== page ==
Comparing Dave Ramsey’s and Warren Buffett’s Advice on 4 Key Financial Topics

2014, CA, Chairman/CEO of Berkshire Hathaway speaks during the 2014 Most P, Laguna Niguel, October 8th, USA, Warren Buffett
Krista Kennell /

Whether you are new to the investing and personal finance space or have been following expert advice for years, you have likely come across the names Dave Ramsey and Warren Buffett. The two are considered absolute gurus when it comes to anything financial.

Ramsey made his name helping people get out of debt. Buffett, known as the “Oracle of Omaha” is considered one of the most successful investors of all time. The two financial experts have given a lifetime’s worth of advice through websites, interviews and other mediums. We searched for their advice on everything from investing to retirement. Here is what they say about these key financial topics.


Dave Ramsey is all about keeping things straightforward and easy when it comes to investing. According to his company Ramsey Solutions, his main investing principle is, “Get out of debt and save up a fully funded emergency fund first.” He says that you should build an emergency fund of “three to six months of expenses before you start investing. No exceptions.”

Warren Buffett’s investing strategy is also simple, but perhaps not easy. In addition to him being widely quoted as saying the number one rule is to never lose money, he also encourages investors to stick with what they know. 

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In a now-famous 1996 letter to Berkshire Hathaway Inc. shareholders, he says the goal of an investor should be to purchase “a part interest in an easily-understandable business whose earnings are virtually certain to be materially higher five, ten and twenty years from now.” He continues, “If you aren’t willing to own a stock for ten years, don’t even think about owning it for ten minutes.”

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Both financial masterminds recommend avoiding debt altogether or getting out of debt if you can. Ramsey is well-known for his advice on just how to get out of significant amounts of debt. He advocates using the debt snowball method

To become debt-free under this strategy, Ramsey says you need to first “list your debts from smallest to largest regardless of interest rate.” Then, “Make minimum payments on all your debts except the smallest.” Next, “Pay as much as possible on your smallest debt.” Finally, “Repeat until each debt is paid in full.”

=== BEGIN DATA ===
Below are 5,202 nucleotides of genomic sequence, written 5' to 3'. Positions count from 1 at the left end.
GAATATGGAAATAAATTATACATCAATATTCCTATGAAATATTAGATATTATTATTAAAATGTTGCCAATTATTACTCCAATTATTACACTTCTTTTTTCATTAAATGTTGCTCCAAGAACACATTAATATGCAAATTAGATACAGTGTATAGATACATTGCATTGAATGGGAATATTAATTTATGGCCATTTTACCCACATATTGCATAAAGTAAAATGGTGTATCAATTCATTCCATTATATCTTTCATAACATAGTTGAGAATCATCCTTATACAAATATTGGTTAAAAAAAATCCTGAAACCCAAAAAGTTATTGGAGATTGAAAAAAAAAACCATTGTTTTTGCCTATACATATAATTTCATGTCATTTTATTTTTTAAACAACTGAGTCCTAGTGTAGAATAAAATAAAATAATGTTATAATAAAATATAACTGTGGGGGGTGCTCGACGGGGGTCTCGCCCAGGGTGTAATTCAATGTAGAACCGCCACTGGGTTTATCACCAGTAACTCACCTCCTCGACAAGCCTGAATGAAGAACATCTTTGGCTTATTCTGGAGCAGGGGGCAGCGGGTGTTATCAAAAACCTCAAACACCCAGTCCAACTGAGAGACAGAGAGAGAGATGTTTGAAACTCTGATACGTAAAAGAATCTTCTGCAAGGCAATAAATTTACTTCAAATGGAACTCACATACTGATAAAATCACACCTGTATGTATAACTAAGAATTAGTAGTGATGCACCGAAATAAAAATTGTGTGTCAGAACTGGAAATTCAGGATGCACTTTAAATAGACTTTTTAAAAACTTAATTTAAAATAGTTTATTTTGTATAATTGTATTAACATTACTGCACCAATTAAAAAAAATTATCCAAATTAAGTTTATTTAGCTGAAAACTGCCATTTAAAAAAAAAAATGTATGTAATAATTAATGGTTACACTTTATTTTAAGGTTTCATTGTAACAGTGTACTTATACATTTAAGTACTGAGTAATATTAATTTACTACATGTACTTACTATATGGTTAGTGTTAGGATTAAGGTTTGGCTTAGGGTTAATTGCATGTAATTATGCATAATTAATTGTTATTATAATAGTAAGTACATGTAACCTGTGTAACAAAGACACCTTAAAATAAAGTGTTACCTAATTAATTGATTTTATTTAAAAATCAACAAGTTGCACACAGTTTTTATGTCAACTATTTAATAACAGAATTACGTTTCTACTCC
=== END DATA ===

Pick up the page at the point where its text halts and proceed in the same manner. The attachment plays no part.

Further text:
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Buffett suggests that individuals, particularly young people, avoid debt. At a 2004 annual shareholder meeting he said, “Even though we issue lots of credit cards and everything, we’d say, probably, if I had one piece of advice to give to young people, you know, across the board, it would be just to don’t get in debt.”


Here is where our financial experts may differ the most. As noted in his Mortgage Loan Do’s and Don’ts, Ramsey firmly believes, “Your home loan should be a conventional, fixed-rate mortgage with a 15-year (or less) term.” He cautions, “Do not get a 30-year mortgage! A $175,000, 30-year mortgage with a 4% interest rate will cost you $68,000 more over the life of the loan than a 15-year mortgage will.”

Buffett, on the other hand, believes in the 30-year mortgage. He told CNBC, “If you get a 30-year mortgage it’s the best instrument in the world, because if you’re wrong and rates go to 2 percent, which I don’t think they will, you pay it off.” He continued, “It’s a one-way renegotiation. I mean it is an incredibly attractive instrument for the homeowner and you’ve got a one-way bet.”


Finally, both experts offer sage advice about saving for retirement. Ramsey provides a three-step plan on how to do it. First, he says, you need to “set a goal for your retirement savings.” Next, you should “invest 15% of your income into tax-advantaged accounts like a 401(k) and Roth IRA.” Lastly, you need to “Max out your 401(k) and tax-favored investment options.”

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Buffett is known for his 90/10 strategy to maximize retirement savings. He explained in a 2014 letter to Berkshire Hathaway shareholders: “My advice to the trustee could not be more simple: Put 10% of the cash in short-term government bonds and 90% in a very low-cost S&P 500 index fund. (I suggest Vanguard’s).”

He adds, “I believe the trust’s long-term results from this policy will be superior to those attained by most investors — whether pension funds, institutions, or individuals — who employ high-fee managers.”

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